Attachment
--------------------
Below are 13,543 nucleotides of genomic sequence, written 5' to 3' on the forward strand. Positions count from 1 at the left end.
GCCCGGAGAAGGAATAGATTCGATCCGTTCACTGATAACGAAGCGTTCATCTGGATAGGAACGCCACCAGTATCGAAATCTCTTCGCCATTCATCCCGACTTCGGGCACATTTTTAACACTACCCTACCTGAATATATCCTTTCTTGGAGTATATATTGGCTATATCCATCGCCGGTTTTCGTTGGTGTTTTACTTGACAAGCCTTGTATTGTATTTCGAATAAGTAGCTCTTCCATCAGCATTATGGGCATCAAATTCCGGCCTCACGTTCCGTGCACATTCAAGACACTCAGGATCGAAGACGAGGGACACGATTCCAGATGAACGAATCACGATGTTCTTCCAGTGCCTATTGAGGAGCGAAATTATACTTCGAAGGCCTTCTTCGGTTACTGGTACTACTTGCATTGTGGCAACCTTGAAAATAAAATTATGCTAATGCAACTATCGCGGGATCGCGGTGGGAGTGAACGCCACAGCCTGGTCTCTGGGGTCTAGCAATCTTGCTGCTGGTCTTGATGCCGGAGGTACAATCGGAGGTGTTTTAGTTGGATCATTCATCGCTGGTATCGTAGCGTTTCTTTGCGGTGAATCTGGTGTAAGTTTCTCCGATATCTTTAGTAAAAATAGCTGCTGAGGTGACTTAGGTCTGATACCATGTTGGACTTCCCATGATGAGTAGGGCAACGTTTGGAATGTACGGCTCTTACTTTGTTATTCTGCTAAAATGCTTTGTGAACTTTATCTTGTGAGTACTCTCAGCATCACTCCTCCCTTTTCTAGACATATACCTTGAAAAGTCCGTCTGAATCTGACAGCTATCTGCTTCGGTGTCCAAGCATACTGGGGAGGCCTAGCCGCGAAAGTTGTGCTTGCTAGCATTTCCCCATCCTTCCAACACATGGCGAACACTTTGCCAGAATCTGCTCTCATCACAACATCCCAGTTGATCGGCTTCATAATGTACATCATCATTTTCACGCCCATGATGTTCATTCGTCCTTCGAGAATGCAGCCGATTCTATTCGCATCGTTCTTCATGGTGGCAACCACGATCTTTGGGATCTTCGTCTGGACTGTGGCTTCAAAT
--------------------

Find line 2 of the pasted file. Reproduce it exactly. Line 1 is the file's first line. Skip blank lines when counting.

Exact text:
GCCCGGAGAAGGAATAGATTCGATCCGTTCACTGATAACGAAGCGTTCATCTGGATAGGAACGCCACCAGTATCGAAATCTCTTCGCCATTCATCCCGACTTCGGGCACATTTTTAACACTACCCTACCTGAATATATCCTTTCTTGGAGTATATATTGGCTATATCCATCGCCGGTTTTCGTTGGTGTTTTACTTGACAAGCCTTGTATTGTATTTCGAATAAGTAGCTCTTCCATCAGCATTATGGGCATCAAATTCCGGCCTCACGTTCCGTGCACATTCAAGACACTCAGGATCGAAGACGAGGGACACGATTCCAGATGAACGAATCACGATGTTCTTCCAGTGCCTATTGAGGAGCGAAATTATACTTCGAAGGCCTTCTTCGGTTACTGGTACTACTTGCATTGTGGCAACCTTGAAAATAAAATTATGCTAATGCAACTATCGCGGGATCGCGGTGGGAGTGAACGCCACAGCCTGGTCTCTGGGGTCTAGCAATCTTGCTGCTGGTCTTGATGCCGGAGGTACAATCGGAGGTGTTTTAGTTGGATCATTCATCGCTGGTATCGTAGCGTTTCTTTGCGGTGAATCTGGTGTAAGTTTCTCCGATATCTTTAGTAAAAATAGCTGCTGAGGTGACTTAGGTCTGATACCATGTTGGACTTCCCATGATGAGTAGGGCAACGTTTGGAATGTACGGCTCTTACTTTGTTATTCTGCTAAAATGCTTTGTGAACTTTATCTTGTGAGTACTCTCAGCATCACTCCTCCCTTTTCTAGACATATACCTTGAAAAGTCCGTCTGAATCTGACAGCTATCTGCTTCGGTGTCCAAGCATACTGGGGAGGCCTAGCCGCGAAAGTTGTGCTTGCTAGCATTTCCCCATCCTTCCAACACATGGCGAACACTTTGCCAGAATCTGCTCTCATCACAACATCCCAGTTGATCGGCTTCATAATGTACATCATCATTTTCACGCCCATGATGTTCATTCGTCCTTCGAGAATGCAGCCGATTCTATTCGCATCGTTCTTCATGGTGGCAACCACGATCTTTGGGATCTTCGTCTGGACTGTGGCTTCAAAT